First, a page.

People with dementia who develop non-cognitive symptoms that cause them significant distress, or who develop behaviour that challenges, should have an assessment at an early opportunity to establish generating and aggravating factors. Interventions to improve such behaviour or distress should be recorded in their care plan. Factors which may exacerbate violent or aggressive behaviour, or increase the risk of harm to self or others include:

  • Overcrowding.

  • Lack of privacy.

  • Boredom or lack of activity.

  • Poor communication.

  • Conflict.

  • Weak clinical leadership in care home settings.

Staff should identify, monitor and address factors such as these, and be trained in managing aggression or agitation.

Management: pharmacological treatment of dementia7

Acetylcholinesterase (AChE) inhibitors

NICE has reviewed its guidance on the use of these drugs (donepezil, galantamine or rivastigmine) in mild and moderate Alzheimer's disease, and updated the 2006 dementia guidance in the relevant sections to incorporate it.16

  • AChE inhibitor treatment (donepezil, galantamine or rivastigmine) should be considered in patients with mild or moderate Alzheimer's disease. It should only be started by dementia specialists (psychiatrists, neurologists, and physicians specialising in the care of older people), after appropriate discussion with family and carers. These drugs have cholinergic side-effects and should be started at a low dose, and then be titrated according to response.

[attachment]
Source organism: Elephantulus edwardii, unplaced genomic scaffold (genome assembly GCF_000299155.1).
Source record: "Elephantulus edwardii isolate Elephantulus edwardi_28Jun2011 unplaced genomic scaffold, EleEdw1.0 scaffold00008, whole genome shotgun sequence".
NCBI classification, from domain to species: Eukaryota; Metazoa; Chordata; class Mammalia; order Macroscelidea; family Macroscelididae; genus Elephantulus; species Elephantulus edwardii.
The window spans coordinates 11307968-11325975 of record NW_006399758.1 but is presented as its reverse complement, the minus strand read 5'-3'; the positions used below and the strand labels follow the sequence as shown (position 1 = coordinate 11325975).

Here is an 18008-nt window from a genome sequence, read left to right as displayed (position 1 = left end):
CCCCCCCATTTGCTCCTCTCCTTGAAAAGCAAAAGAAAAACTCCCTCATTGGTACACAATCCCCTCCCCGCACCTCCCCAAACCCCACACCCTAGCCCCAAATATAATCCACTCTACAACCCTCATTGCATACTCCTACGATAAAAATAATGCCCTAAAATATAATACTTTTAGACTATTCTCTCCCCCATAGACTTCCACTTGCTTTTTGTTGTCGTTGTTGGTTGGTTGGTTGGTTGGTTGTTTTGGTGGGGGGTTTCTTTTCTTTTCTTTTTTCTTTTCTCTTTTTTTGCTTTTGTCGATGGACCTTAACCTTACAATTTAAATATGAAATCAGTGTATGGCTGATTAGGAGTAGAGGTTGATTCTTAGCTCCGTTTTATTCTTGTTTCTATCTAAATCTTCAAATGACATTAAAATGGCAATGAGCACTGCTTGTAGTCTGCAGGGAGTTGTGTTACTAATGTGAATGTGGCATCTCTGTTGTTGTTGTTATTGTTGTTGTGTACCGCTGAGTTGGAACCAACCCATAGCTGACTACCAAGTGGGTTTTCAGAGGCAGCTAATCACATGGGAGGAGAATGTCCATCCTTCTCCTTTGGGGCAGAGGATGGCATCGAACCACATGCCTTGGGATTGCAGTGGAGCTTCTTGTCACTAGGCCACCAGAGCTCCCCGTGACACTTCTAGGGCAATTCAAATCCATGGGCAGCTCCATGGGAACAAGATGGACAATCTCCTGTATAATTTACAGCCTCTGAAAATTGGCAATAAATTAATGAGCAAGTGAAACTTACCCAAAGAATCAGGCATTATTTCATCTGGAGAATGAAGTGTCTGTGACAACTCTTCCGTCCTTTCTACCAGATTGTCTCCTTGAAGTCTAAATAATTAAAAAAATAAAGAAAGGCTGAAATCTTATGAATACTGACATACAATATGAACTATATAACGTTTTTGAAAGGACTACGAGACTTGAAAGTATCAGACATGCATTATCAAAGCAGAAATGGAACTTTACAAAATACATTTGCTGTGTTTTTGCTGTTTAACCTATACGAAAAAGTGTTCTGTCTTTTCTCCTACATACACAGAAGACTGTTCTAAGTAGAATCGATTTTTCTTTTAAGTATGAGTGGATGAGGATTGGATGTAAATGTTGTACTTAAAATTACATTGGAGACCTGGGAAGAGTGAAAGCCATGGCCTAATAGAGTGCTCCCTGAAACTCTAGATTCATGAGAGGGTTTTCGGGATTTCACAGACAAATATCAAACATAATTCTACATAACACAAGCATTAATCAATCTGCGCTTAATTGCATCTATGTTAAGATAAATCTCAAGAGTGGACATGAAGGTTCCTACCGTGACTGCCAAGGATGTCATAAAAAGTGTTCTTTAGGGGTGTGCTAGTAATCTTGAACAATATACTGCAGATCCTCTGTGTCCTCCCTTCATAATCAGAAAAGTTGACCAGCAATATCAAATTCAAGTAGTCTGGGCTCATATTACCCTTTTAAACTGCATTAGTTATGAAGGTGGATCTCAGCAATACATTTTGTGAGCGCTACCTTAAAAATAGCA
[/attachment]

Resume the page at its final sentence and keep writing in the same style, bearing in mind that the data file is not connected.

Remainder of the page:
• The drug with the lowest cost should be used as first choice. They should not be prescribed for mild cognitive impairment.

  • It should be continued for only as long as it is having a worthwhile effect on cognitive, global, functional or behavioural symptoms.

  • Patients on treatment should be reviewed regularly by an appropriate specialist team, or by shared care with GPs where such an agreement exists. This should include cognitive, global, functional and behavioural assessments and discussion with carers.

  • The MMSE should be part of a full assessment of a patient, including quality of life changes and social interaction. Clinicians should be free to treat patients after this assessment, and should not be precluded from doing so on the basis of the MMSE score. The MMSE is not sensitive enough to differentiate between patients who would benefit from treatment and those who would not, and was not designed for this use.